Thursday, May 17, 2012

Japan Studies and Skewed Views in American Academia

I have written to some extent about the attempts to misappropriate religion by several suspected Freemasons that are officers in the CIA and MI6. The apparent aim of disseminating disinformation on history and religion, and their interrelatedness with respect to important developments and events is to influence peoples’ understanding of the relationship between religion and politics, with the ultimate object of inculcating dispositions that are more favorable to opening up politics to religion, as opposed to reiterating the need for separation of church and state in a constitutional democracy.  

Bear in mind that aside from Hashimoto and the Ishin no Kai, there are also Diet members of the LDP (opposition party) that are advocating revisions to the Constitution of Japan that would make the Emperor the head of state, and remove the provision renouncing the right to maintain a standing army and to use military force to settle international disputes. Aside from the various so-called gray media propaganda and other pseudo publications backed by the CIA and MI6 disinformation team, I have also encountered several individuals in academia in the USA that have raised suspicions over the course of the past 10 years of study relating to both Japan, religion and identity, and religion and modernity.

Recently I happened upon a book that connected a couple more of the dots in this puzzle. 

That book was published by Stanford University Press in 2007, and was written by David Bialock, and is called:

Eccentric Spaces, Hidden Histories
Narrative, Ritual, and Royal Authority from The Chronicles of Japan to The Tale of the Heike

He has apparently studied under Bernard Faure:
the author of the book below. I started reading that book about 7 years ago or so and only got through about fifty pages of it before moving on to more positive reading. It struck e as being highly biased, basically bigoted against Buddhism, and it included some literary criticism/deconstruction elements that also seemed to be applied in an incongruous manner. I decided that I would put that on the shelf and get back to it once I’d done enough ground work in Japanese history and Buddhism per se to more readily dispatch with the spurious claims he appeared to be making left and right.

The first problem with the work of both of these writers is the rather arbitrary application of the term medieval to broad and incongruous swaths of Japanese history that have little in common with that of the Western namesake. In fact, they almost seemed to be obsessively preoccupied with trying to fit Japanese round pegs into square Western holes with respect to various intellectual categories being bandied about. Insofar as they apply categories related to religion that do not fit the historical appearance and development of the respective traditions, they strike me as offensive, and somewhat bigoted, if bigotry can be recognized exist in a halfway-capacity categorical (not imperative) such as 'somewhat'.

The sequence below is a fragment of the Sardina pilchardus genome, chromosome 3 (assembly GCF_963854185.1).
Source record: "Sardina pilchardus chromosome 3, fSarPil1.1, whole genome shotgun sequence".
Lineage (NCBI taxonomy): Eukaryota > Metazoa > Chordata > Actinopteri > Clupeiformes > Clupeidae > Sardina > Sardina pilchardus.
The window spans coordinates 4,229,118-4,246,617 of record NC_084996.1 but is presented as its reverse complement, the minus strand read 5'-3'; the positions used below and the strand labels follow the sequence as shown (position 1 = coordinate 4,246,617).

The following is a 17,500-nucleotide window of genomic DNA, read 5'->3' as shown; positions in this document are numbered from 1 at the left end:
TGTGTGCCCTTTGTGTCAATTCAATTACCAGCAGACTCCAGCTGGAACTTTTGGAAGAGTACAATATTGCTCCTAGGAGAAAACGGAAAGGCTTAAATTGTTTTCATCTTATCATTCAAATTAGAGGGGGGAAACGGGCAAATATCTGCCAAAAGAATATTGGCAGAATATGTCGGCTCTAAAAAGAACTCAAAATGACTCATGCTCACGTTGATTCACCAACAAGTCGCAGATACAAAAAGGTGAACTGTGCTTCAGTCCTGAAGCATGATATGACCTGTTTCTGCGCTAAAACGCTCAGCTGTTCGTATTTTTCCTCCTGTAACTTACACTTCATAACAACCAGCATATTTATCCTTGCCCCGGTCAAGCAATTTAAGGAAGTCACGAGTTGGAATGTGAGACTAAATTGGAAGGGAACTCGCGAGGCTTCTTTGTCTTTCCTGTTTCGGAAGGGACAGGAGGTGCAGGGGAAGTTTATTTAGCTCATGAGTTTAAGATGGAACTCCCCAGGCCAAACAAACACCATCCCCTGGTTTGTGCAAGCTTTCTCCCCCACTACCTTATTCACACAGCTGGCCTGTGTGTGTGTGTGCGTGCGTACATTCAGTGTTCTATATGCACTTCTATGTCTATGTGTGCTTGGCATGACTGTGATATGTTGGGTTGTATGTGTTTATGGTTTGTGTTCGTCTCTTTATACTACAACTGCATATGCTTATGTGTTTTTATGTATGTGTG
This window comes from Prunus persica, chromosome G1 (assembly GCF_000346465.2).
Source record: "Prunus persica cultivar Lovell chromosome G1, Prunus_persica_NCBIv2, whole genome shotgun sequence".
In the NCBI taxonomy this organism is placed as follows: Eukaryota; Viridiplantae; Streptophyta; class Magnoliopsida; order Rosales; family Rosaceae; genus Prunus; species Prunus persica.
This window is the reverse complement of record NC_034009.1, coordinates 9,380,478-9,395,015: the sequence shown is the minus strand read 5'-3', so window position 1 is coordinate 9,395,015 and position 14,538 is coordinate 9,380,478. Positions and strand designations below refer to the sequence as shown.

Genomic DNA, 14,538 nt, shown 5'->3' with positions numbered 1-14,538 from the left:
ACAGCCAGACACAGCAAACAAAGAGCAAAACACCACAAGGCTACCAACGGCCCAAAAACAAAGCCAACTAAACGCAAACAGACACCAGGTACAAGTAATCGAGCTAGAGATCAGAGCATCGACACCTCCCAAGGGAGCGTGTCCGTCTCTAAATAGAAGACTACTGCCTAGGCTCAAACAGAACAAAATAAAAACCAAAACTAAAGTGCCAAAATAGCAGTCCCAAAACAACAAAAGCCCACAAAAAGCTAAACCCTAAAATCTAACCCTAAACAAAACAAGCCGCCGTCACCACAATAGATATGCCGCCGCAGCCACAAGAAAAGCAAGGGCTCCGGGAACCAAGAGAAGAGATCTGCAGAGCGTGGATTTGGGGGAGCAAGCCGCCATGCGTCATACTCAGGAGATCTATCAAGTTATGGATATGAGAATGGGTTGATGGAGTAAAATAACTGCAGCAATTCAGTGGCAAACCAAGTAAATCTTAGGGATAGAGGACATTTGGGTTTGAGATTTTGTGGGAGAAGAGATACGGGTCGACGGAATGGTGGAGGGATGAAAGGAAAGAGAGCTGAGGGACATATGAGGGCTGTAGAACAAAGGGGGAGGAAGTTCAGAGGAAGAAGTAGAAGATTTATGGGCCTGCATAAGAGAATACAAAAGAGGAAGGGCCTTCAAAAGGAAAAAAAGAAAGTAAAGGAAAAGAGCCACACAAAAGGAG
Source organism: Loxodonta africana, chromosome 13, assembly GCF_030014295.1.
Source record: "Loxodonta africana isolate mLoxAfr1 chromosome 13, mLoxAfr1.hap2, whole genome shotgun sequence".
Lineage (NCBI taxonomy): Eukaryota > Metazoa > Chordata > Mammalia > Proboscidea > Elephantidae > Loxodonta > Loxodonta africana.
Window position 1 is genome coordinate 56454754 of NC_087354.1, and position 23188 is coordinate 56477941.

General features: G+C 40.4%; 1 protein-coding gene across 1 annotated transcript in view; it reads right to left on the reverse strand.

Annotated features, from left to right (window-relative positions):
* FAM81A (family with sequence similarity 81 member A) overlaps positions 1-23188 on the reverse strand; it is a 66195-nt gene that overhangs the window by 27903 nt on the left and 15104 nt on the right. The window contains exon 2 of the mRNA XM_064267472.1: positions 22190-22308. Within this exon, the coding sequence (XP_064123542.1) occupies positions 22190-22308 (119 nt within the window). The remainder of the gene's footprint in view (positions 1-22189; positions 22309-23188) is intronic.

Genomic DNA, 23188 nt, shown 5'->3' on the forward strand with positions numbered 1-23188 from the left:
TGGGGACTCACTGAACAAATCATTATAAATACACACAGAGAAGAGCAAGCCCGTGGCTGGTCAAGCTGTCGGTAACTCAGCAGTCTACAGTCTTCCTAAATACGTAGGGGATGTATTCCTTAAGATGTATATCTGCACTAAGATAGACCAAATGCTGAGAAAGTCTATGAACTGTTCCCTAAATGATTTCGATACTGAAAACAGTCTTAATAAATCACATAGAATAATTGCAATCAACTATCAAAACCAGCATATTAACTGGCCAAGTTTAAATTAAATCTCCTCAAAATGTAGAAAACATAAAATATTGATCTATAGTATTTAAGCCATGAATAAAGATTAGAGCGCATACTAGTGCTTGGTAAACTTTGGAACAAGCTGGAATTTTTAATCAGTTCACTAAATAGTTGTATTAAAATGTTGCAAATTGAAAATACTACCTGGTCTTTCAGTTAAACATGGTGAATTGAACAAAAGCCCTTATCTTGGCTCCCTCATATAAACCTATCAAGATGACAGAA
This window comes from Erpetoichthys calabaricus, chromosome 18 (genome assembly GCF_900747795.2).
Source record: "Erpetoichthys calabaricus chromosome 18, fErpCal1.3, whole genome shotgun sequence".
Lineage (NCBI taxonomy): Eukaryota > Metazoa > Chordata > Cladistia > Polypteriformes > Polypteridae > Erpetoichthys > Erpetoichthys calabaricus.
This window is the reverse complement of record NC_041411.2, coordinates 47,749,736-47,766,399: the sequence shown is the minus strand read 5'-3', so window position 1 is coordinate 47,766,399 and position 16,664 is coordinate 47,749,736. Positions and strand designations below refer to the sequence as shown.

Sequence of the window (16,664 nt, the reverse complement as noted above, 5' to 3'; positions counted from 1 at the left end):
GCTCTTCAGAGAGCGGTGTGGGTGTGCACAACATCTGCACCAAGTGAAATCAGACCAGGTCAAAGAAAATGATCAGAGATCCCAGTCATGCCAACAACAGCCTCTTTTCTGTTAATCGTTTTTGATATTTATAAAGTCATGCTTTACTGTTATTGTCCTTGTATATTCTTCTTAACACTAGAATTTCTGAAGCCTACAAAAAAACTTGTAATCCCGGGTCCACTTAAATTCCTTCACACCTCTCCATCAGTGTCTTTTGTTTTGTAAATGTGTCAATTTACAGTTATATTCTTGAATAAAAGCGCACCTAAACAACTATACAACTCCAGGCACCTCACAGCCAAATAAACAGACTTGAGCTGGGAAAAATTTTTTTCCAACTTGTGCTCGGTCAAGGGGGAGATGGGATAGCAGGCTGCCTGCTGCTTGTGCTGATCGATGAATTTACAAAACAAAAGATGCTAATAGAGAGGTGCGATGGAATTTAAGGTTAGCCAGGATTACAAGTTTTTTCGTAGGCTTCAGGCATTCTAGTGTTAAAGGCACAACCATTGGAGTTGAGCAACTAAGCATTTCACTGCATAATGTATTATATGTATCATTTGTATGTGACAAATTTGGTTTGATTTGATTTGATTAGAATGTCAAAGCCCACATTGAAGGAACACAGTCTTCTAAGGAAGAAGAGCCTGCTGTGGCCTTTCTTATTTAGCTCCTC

I have been withholding judgment on these individuals until I have time to read more, especially with respect to Mr. Fauer, in particular on Zen. However, the book Mr. Bialock has published is part of a series from Stanford University Press on “Asian Religions & Cultures”, which is co-edited by Mr. Fauer.

The book doesn’t focus directly on Buddhism, but on a historical story that was passed on orally for a long time, though there were records relating to the historical figures involved, and eventually recorded in several versions.

Though I am still not at the juncture of rendering a conclusive statement with respect to the academics addressed here (though I do have some reservations about referring to them as scholars), it is high time to present a bit of the findings I have discovered in relation to topics related to the so-called 'work' of these individuals. 

The text is called the Tale of the Heike. I read the English translation of an abridged version of the text by Japan’s best known historical novelist, Yoshikawa Eiji, about ten years ago. I since gave that book to a friend, so I don’t have my copy on hand, but still remember important parts of the story. Furthermore, since, Bialock mentions the translation by Helen McCullough, so I have ordered the two related works, and will present a more detailed response at some time in the future.

However, Bialock makes a couple of unsubstantiated assertions that would appear to counter the work of other more established scholars, as well as the manner in which I have come to understand certain aspects of Japanese history.

The American historian whose work he seems to ignore most incongruently is that of Robert Borgen, whose award winning book:
is listed in the biography and even quoted, in relation to a peripheral point, but outright neglected in relation to a crucial point. That is indicative of the overall trend in the book to neglect the big picture of the sweep of history, as well as the historical significance and background of various individuals, in favor of the pursuit of some esoteric hermeneutic.

I will address those people and incidents as I find the time. This initial entry will present an extract of the assertion Bialock makes that is directly counter to my interpretation of the relevant period, which relates to a broad sweep in Japanese history. What makes it more striking is that it is addressed to a substantial extent by Borgen, whose book is pretty much essential reading in this regard.